What I love about compassion-focused approaches to parenting is the recognition that biologically we are wired to protect and ward off threat. That basic understanding can begin to shift how we communicate and respond. I can’t blame the pro-PB&J parents. They want their children to have what they need to survive. They aren’t thinking about the other tribe of parents who also want their children to survive by avoiding PB&J at all costs. Our perspective narrows when we are threatened. The single focus is on survival.

The emotions that drive defensive behavior include anger, anxiety, fear, or disgust. When we notice which emotion regulation systems are activated (threat, thrive, care/connect), we can begin to respond to life’s experiences in more beneficial and grounded ways. We can respond in a more balanced way.  This is where mindfulness and compassion comes in. 

Cousineau, Hobbs, and Arthur. The Role of Compassion and Mindfulness in Building Parental Resilience When Caring for Children With Chronic Conditions: A Conceptual Model

The approach we proposed in the article emphasizes relational compassion and self-compassion. All too often the sole or primary focus is on child medical outcomes rather than parental resilience. This is understandable but to use another cliché—the one about the oxygen mask on a flight—we have to help the caregivers put on the oxygen mask first. The point in our article is we believe that cultivation of safety, connection, and caring is essential in any communication, intervention, or resource created to support parents when caring for a child with a chronic condition. This helps to get parents out of the constant threat/survival mode and offer relief from the exhaustion that can come from empathy fatigue, persistent uncertainty, constant caregiving, or social isolation. This means growing both inner strengths and outer strengths.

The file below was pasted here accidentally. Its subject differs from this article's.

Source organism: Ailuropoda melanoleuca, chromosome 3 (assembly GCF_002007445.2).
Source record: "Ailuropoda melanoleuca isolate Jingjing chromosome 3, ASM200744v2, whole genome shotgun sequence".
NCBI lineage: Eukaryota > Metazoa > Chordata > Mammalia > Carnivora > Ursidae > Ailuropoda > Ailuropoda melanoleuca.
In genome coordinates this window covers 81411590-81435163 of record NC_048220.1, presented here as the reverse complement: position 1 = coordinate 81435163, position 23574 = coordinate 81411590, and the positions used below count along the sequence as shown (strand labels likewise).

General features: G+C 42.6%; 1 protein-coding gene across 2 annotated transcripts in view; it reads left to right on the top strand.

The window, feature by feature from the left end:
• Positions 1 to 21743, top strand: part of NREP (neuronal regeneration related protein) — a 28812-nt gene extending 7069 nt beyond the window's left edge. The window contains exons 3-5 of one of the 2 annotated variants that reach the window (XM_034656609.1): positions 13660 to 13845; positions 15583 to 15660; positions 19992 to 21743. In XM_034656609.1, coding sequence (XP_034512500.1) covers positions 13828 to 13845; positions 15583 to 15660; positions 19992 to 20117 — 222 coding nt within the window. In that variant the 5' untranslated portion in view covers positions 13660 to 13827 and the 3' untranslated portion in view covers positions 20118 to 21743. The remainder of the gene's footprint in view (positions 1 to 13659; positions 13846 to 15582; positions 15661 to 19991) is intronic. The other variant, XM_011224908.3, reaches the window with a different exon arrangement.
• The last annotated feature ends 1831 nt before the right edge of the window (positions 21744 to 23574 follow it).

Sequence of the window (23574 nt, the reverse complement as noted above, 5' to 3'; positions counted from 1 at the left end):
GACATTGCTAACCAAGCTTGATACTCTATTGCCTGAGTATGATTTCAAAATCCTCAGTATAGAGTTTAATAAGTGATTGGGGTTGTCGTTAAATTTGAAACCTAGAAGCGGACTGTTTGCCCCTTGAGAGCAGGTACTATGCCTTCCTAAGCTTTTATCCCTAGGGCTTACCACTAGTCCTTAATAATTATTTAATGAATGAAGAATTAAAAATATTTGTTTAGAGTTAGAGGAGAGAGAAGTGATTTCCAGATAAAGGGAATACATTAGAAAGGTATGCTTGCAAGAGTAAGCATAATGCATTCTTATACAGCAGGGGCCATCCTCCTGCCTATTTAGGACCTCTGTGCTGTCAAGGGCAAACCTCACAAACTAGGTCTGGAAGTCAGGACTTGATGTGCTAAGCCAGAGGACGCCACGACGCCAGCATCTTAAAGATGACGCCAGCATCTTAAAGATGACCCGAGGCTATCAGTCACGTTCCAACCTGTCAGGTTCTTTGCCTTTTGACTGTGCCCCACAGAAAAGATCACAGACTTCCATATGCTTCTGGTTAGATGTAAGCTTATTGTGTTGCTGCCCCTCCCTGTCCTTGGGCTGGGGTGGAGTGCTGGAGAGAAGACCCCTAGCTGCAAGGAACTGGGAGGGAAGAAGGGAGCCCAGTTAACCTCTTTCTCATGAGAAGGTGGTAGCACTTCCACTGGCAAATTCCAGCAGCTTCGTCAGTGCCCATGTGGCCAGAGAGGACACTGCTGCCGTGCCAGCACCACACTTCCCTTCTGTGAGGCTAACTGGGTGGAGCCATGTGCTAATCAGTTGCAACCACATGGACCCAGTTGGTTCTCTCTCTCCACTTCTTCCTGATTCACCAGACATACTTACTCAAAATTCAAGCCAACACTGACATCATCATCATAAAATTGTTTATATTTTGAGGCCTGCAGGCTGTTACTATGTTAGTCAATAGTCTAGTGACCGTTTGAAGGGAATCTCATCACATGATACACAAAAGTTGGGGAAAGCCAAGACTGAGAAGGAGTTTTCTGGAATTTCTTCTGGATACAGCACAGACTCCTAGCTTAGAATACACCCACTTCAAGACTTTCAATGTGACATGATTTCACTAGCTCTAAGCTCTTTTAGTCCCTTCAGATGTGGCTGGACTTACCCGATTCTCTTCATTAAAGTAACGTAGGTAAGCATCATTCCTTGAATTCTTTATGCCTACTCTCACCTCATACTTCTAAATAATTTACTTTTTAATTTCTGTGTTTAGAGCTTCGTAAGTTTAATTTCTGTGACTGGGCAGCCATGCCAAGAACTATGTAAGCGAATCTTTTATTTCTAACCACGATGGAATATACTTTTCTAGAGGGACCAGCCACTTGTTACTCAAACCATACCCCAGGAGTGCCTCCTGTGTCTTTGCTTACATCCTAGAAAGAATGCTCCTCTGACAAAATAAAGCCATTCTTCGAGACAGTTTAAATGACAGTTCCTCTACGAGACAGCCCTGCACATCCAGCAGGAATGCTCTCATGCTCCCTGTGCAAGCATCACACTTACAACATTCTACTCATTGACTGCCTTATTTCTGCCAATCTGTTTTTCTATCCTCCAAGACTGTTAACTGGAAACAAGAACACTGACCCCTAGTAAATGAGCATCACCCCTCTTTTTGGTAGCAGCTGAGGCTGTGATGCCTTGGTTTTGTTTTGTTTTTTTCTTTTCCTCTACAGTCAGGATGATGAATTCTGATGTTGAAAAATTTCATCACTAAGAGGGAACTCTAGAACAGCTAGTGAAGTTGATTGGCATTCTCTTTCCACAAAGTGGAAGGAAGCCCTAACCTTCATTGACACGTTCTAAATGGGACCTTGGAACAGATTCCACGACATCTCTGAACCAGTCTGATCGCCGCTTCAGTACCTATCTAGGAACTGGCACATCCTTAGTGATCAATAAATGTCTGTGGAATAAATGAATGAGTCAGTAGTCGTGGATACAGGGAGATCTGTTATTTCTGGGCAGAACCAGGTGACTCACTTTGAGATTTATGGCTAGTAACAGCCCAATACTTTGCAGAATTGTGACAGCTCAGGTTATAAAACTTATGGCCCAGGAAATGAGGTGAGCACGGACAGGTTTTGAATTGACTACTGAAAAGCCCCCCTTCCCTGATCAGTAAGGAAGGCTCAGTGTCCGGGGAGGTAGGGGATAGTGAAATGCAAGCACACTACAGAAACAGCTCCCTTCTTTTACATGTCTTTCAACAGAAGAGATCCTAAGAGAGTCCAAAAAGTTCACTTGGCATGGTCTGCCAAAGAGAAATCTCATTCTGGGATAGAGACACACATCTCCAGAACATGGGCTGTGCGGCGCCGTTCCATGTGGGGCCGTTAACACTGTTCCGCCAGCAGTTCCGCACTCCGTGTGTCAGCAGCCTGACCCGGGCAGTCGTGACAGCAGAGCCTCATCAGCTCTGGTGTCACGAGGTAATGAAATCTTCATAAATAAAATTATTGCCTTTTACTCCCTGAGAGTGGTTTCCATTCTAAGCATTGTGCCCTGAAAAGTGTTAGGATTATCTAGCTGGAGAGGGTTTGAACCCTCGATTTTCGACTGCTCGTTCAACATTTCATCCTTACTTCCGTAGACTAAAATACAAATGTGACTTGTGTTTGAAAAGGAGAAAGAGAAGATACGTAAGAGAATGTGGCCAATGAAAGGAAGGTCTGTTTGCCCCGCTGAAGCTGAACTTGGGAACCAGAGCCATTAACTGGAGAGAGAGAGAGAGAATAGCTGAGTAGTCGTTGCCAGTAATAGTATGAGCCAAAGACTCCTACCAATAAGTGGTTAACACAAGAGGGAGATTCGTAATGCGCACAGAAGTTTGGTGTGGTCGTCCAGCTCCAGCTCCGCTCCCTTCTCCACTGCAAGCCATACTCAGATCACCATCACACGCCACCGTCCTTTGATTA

We consider the mindfulness and compassion skills as a way to “bounce forward” rather than “bounce back”—because life will never revert to a previous way of parenting. Resilience is inherently about caring, connection and community. It also requires a kind of deep knowing that we all belong to one another. In this way we are responsible for the welfare of the collective “we.”  Parenting is hard under optimal circumstances. No family is immune from threat, loss, or disappointment. It can take some emotional courage to turn toward what is difficult and reach out to a family in helpful ways—especially when vulnerable children face challenges. The default is to respect privacy, or not impose, or keep a safe distance, or drop off casseroles. I get it. But we also have to stretch ourselves and connect with parents. We don’t know what we don’t know.

Take the risk: Ask them.

How may I be of help? Is there something specific I can do? What is important for us to know? Is it Ok if I check in every once in a while? We are here for you.